In Brooklyn's Ocean Hill neighborhood, 50 seniors have formed an advocacy group to inspect unsafe road conditions.
Veronica Daniel, 63, is one of the group's leaders, writing out safety issues in her notebook.
Daniel and other elderly members are on a road-condition-inspection mission, examining roads, taking notes on dangerous intersections in need of traffic lights, stop signs, and sidewalks in need of repair. Then, they report them to the Department of Transportation, according to MetroFocus.
Since 2010, East Harlem, Upper West Side and Bedford-Stuyvesant have become New York's first Aging Improvement Districts, aimed to help older New Yorkers age better and more easily.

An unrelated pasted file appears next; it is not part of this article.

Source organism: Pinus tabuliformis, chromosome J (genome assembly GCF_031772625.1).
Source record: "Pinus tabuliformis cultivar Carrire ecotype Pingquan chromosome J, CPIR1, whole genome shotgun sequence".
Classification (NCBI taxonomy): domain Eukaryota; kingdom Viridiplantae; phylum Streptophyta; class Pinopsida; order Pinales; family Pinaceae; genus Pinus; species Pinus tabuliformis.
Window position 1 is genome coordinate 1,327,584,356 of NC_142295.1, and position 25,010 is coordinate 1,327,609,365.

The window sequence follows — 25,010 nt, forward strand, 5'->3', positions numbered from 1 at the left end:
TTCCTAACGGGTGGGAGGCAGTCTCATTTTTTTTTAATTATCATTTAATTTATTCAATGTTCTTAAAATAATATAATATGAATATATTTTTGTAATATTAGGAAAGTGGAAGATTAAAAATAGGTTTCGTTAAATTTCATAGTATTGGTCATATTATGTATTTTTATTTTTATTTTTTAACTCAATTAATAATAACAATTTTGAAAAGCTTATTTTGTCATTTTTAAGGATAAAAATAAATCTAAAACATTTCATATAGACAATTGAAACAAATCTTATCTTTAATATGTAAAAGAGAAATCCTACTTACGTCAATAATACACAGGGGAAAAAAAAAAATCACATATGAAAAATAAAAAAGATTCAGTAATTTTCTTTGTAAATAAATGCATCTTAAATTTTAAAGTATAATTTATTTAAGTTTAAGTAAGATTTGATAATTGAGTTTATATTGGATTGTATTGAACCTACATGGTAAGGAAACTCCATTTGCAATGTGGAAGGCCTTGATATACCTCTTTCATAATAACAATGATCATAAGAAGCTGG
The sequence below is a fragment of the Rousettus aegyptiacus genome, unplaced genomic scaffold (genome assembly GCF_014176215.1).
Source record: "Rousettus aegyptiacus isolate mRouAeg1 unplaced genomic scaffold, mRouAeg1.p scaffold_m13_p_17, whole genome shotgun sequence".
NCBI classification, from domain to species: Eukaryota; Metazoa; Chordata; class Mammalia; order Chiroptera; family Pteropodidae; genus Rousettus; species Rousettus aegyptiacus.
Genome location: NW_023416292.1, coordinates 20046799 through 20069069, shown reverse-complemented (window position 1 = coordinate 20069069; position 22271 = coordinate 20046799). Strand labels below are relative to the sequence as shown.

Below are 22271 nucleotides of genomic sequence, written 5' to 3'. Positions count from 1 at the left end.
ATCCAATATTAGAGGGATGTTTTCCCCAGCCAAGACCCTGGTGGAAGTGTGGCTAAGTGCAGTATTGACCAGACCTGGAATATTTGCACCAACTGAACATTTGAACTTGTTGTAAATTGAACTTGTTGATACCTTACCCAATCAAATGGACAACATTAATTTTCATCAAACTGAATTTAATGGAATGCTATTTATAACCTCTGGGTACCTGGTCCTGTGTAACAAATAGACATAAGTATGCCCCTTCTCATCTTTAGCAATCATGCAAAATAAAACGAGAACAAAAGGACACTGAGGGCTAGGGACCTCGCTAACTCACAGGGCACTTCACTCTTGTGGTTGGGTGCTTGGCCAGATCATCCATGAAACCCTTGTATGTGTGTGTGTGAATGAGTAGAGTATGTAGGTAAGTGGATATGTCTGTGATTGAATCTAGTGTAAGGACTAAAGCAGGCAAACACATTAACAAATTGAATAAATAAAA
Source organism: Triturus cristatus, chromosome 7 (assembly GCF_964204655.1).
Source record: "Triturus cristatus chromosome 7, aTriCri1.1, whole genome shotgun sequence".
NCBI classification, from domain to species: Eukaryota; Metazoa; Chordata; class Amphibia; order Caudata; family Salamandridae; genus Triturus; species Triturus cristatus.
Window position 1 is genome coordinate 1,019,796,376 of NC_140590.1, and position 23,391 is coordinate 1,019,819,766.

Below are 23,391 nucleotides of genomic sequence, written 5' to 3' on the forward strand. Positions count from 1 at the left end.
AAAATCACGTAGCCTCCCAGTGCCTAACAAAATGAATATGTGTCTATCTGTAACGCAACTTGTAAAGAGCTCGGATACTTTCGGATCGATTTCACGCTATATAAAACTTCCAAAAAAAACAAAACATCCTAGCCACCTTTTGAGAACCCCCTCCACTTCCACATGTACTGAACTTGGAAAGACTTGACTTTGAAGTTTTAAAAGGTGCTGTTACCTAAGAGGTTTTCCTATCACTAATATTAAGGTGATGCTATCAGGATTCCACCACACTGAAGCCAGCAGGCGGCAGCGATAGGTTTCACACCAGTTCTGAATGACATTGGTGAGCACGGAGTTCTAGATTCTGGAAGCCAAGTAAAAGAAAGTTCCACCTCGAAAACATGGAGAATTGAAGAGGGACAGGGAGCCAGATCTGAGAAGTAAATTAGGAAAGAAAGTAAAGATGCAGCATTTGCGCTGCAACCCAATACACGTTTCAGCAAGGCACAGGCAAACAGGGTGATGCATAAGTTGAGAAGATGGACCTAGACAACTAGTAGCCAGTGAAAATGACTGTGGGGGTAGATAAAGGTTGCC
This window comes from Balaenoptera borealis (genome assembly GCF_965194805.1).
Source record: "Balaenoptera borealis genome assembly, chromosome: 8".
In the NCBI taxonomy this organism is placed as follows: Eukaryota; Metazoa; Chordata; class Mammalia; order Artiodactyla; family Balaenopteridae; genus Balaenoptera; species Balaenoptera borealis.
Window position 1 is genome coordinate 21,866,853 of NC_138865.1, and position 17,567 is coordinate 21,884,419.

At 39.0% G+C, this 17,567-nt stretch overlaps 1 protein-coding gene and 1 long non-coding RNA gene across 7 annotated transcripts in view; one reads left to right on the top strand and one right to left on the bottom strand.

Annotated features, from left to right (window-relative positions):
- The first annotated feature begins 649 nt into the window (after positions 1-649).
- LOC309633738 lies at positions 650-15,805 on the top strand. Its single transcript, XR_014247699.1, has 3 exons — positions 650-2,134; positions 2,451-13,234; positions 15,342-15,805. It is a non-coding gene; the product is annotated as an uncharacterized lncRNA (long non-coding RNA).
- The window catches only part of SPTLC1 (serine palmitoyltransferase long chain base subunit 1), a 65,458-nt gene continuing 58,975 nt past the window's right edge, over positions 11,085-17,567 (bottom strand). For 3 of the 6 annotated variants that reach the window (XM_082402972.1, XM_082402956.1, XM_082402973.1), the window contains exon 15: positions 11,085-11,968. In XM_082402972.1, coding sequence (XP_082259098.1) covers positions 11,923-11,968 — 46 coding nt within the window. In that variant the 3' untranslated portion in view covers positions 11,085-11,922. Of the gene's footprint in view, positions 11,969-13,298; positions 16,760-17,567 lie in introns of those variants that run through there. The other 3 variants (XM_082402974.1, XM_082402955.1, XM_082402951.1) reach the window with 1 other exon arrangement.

Ruth Finkelstein, senior vice president for policy and planning at the New York Academy of Medicine told MetroFocus: “The core transportation in New York City is walking, and older adults are no different than anybody else.” Ms. Finklestein also said the city needs to give seniors more time to cross the street, to mark some of the crosswalks more clearly, and install countdowns and curb cuts.
Although Brooklyn seniors generally praise the city's transit system, they bemoan the difficulty in walking to the closest bus or subway. The poor condition of the streets, dodging traffic, means its more likely they'll stay at home and lose out on expeditions to see family, or go to entertaining outings.